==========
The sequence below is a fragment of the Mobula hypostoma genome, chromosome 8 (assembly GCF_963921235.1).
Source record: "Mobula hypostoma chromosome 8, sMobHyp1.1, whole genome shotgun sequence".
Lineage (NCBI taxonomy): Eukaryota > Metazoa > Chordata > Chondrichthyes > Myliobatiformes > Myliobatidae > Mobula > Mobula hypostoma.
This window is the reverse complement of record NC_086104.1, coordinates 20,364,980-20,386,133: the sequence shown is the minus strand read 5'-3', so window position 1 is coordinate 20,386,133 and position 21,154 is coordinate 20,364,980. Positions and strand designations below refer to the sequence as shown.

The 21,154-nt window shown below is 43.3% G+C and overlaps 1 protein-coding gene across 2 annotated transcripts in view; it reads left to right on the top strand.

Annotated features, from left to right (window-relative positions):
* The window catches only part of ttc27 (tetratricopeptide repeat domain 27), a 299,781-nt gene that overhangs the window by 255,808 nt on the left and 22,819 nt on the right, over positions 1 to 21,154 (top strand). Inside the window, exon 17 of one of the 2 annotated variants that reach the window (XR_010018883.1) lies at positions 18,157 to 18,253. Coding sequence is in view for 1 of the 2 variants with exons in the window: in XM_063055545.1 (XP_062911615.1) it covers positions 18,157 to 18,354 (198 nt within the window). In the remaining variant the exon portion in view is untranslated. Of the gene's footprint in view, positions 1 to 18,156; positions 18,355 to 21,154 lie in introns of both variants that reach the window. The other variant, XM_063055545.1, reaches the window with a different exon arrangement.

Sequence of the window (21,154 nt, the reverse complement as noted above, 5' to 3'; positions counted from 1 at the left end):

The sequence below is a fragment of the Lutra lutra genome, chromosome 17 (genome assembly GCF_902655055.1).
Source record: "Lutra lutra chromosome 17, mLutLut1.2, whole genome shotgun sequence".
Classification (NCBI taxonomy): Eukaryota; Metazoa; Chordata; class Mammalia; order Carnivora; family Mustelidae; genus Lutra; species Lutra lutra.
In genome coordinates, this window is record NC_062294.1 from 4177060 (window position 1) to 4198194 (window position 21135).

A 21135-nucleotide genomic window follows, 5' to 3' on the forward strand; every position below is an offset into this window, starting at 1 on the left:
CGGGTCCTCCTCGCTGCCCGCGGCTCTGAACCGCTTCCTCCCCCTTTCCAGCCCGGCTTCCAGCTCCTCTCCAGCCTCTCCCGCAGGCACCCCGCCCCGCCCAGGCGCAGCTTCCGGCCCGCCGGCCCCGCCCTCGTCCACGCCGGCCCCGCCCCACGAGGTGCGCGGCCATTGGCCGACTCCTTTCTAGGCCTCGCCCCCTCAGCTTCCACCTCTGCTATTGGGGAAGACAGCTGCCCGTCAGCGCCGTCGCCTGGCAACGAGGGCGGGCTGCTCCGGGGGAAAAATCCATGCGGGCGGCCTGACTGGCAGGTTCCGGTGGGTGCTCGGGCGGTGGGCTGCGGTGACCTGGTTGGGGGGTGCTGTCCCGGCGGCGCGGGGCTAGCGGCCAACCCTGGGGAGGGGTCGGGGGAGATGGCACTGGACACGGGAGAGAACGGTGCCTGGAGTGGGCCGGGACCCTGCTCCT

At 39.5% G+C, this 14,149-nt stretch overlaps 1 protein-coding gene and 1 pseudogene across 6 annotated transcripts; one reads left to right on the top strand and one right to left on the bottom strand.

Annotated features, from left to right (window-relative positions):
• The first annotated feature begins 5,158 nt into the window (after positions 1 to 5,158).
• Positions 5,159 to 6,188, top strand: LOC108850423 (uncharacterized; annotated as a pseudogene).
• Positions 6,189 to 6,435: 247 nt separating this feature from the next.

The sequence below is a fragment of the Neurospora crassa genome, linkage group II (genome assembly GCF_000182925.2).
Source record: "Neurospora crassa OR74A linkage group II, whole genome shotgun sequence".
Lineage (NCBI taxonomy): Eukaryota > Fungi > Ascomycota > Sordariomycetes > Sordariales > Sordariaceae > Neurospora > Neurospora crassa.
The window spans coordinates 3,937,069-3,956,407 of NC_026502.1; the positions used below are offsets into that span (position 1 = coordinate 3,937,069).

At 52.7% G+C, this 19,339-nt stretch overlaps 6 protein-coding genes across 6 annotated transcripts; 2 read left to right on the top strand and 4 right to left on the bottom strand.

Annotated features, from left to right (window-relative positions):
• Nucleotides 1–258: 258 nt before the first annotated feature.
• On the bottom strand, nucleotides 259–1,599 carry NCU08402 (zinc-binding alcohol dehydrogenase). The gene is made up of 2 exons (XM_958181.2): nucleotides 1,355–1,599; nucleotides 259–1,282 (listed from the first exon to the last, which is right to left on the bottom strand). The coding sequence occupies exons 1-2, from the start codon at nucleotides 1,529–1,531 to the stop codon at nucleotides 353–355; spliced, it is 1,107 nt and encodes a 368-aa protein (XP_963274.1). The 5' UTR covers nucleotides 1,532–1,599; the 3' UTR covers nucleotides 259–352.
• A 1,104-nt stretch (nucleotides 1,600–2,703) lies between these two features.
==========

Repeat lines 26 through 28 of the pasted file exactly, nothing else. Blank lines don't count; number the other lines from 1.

• Nucleotides 1–258: 258 nt before the first annotated feature.
• On the bottom strand, nucleotides 259–1,599 carry NCU08402 (zinc-binding alcohol dehydrogenase). The gene is made up of 2 exons (XM_958181.2): nucleotides 1,355–1,599; nucleotides 259–1,282 (listed from the first exon to the last, which is right to left on the bottom strand). The coding sequence occupies exons 1-2, from the start codon at nucleotides 1,529–1,531 to the stop codon at nucleotides 353–355; spliced, it is 1,107 nt and encodes a 368-aa protein (XP_963274.1). The 5' UTR covers nucleotides 1,532–1,599; the 3' UTR covers nucleotides 259–352.
• A 1,104-nt stretch (nucleotides 1,600–2,703) lies between these two features.